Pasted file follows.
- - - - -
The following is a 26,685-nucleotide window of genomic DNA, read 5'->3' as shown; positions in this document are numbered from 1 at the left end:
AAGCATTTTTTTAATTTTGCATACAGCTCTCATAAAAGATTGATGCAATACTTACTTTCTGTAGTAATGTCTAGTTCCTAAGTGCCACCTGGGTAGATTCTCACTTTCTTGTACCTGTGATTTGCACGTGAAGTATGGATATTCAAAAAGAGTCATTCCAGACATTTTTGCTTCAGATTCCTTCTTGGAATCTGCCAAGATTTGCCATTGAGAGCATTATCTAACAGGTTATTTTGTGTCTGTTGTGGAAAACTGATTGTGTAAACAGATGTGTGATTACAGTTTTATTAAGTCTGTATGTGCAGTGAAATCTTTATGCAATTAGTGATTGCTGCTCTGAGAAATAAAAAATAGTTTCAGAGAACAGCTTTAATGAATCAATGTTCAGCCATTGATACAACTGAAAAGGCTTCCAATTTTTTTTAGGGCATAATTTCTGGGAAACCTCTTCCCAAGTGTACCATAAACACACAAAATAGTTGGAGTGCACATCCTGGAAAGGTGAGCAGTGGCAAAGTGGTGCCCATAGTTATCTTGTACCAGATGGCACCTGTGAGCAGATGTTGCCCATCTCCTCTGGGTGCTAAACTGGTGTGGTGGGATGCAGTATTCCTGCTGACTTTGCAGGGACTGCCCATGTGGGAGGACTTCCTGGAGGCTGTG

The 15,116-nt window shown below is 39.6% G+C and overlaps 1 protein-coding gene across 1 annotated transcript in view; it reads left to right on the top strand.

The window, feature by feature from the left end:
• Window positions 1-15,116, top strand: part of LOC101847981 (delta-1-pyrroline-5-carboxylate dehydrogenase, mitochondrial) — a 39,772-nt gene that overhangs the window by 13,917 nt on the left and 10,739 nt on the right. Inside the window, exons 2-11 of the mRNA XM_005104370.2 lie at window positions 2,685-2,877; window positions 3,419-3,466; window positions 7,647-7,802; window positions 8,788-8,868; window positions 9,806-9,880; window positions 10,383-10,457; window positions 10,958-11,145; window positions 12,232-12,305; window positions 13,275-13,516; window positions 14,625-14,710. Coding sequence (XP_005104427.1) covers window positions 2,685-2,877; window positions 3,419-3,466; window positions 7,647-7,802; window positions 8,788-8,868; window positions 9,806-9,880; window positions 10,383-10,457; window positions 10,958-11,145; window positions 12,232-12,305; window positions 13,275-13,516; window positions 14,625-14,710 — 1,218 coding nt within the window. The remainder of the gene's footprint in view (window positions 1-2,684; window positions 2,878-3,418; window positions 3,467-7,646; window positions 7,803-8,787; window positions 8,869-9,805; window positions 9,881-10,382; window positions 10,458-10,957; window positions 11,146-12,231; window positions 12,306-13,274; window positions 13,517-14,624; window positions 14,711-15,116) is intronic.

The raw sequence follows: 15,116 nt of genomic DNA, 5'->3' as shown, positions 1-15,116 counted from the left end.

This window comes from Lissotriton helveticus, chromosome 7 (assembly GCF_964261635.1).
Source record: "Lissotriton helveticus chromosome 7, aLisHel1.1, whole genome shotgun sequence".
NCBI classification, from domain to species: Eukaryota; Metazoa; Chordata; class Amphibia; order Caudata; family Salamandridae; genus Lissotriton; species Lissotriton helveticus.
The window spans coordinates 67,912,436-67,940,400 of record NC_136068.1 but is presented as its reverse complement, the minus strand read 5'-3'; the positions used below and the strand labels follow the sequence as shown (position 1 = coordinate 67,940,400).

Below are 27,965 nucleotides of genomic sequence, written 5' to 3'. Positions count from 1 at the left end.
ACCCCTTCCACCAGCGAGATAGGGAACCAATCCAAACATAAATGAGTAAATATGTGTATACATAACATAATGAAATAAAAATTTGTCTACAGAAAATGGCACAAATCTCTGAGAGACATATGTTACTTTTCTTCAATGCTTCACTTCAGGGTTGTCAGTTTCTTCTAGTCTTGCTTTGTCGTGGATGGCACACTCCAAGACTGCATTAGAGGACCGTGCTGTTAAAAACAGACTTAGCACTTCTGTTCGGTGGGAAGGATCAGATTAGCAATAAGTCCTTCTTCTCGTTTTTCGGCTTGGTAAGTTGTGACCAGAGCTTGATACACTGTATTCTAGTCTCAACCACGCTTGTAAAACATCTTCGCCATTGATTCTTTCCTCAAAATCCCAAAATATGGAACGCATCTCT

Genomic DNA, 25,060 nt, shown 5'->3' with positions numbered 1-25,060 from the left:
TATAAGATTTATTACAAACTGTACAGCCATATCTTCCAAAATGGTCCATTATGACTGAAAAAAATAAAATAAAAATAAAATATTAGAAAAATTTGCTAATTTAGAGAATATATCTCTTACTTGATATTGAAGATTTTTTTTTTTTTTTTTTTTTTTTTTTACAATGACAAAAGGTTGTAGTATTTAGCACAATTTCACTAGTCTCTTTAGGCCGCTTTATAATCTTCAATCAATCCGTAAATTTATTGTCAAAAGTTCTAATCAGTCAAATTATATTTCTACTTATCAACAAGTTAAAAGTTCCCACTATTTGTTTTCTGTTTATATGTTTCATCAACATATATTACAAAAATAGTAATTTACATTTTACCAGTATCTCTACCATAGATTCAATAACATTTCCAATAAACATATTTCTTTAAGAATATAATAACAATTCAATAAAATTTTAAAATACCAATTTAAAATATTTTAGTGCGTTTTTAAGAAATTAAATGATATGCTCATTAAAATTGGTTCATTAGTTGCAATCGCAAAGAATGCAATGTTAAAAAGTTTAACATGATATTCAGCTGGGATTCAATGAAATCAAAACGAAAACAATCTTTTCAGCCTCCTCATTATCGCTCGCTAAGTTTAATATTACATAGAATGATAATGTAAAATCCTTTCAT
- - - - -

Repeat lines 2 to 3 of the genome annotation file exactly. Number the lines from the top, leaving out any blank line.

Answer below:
AAGCATTTTTTTAATTTTGCATACAGCTCTCATAAAAGATTGATGCAATACTTACTTTCTGTAGTAATGTCTAGTTCCTAAGTGCCACCTGGGTAGATTCTCACTTTCTTGTACCTGTGATTTGCACGTGAAGTATGGATATTCAAAAAGAGTCATTCCAGACATTTTTGCTTCAGATTCCTTCTTGGAATCTGCCAAGATTTGCCATTGAGAGCATTATCTAACAGGTTATTTTGTGTCTGTTGTGGAAAACTGATTGTGTAAACAGATGTGTGATTACAGTTTTATTAAGTCTGTATGTGCAGTGAAATCTTTATGCAATTAGTGATTGCTGCTCTGAGAAATAAAAAATAGTTTCAGAGAACAGCTTTAATGAATCAATGTTCAGCCATTGATACAACTGAAAAGGCTTCCAATTTTTTTTAGGGCATAATTTCTGGGAAACCTCTTCCCAAGTGTACCATAAACACACAAAATAGTTGGAGTGCACATCCTGGAAAGGTGAGCAGTGGCAAAGTGGTGCCCATAGTTATCTTGTACCAGATGGCACCTGTGAGCAGATGTTGCCCATCTCCTCTGGGTGCTAAACTGGTGTGGTGGGATGCAGTATTCCTGCTGACTTTGCAGGGACTGCCCATGTGGGAGGACTTCCTGGAGGCTGTG

The 15,116-nt window shown below is 39.6% G+C and overlaps 1 protein-coding gene across 1 annotated transcript in view; it reads left to right on the top strand.